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Former US president Donald Trump has announced that he is suing three of the world’s largest social media platforms, Twitter, Facebook, and YouTube. The 45th president of the United States plans to take on the companies’ respective CEOs, too – Jack Dorsey, Mark Zuckerberg, and Sundar Pichai (CEO of YouTube’s parent company, Alphabet).
The lawsuits have rallied Republican voters, fundraisers, and donors, yet legal experts still say they are all but guaranteed to fail.
During a press conference held on Wednesday 7th, Trump revealed that he would be suing the social media giants and their respective CEOs in class-action lawsuits. He unveiled his plan at the Trump National Golf Club in Bedminster, New Jersey. Trump was accompanied by two leaders from the America First Policy Institute – the pro-Trump non-profit group supporting the lawsuits.
The lawsuits are the result of Trump being banned from all three social media outlets. Filed in a federal court in Florida, the three related cases state that the tech giants have violated the plaintiff’s First Amendment right to free speech. Trump was barred from all three in January 2021 following the Capitol riots.
Twitter, which was once the former president’s favourite outlet for his stream of consciousness, permanently banned his account on January 6th. Throughout his presidency, Trump and his incessant tweeting often landed him in hot water, but on January 6th, he was accused of inciting violence.
Facebook followed suit, suspending Trump’s account on the same day. “We believe the risks of allowing the President to continue to use our service during this period are simply too great,” Mark Zuckerberg said in a post at the time. In June, the social media platform stated that the ban would remain in place until at least January 2023.
YouTube indefinitely banned the former president in January, too. The video-sharing platform suspended his channel “due to the risk of incitement to violence.”
When questioned by reporters, Trump said, “we’re not looking to settle… We don’t know what’s going to happen but we’re not looking to settle.” The former president said that he is asking a court in Florida “to order an immediate halt to social media companies’ illegal, shameful censorship of the American people.”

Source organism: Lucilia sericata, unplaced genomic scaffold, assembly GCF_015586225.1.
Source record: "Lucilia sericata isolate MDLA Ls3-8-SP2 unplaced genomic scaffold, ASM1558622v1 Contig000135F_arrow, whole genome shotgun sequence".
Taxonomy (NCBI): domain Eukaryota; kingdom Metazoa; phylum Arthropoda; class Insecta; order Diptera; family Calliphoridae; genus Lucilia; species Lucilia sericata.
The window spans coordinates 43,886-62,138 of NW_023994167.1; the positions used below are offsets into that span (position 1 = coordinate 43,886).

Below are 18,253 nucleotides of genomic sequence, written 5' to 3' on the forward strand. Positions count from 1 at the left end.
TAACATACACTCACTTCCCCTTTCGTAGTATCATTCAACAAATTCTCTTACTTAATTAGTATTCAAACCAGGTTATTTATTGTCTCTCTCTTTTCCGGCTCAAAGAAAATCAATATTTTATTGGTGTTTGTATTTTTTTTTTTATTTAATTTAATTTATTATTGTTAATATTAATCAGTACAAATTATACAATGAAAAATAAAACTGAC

Not only are the lawsuits designed to help get Trump back on these social media platforms, but the aim is to get the court to declare that Section 230 of the Communications Decency Act is unconstitutional. Section 230 is a piece of legislation that stops tech companies from being held liable for what users post on their platforms.
Trump and his associates believe the social media platforms overstepped their authority by removing his accounts based on the things that he said. Only the Supreme Court has the authority to decide what qualifies as hate speech.
Shortly after the press conference, Trump’s team and the Republican National Committee began sending out fundraising appeals related to the class action suits. The website recruiting participants for the proposed lawsuits featured a link to donate.
Legal experts aren’t convinced that Trump’s latest attack on big tech companies will be successful. The companies in question are private entities, and as such, claims about constitutional violations do not hold up.
“I think this is just a public relations lawsuit,” said Brian Fitzpatrick, a law professor at Vanderbilt University.
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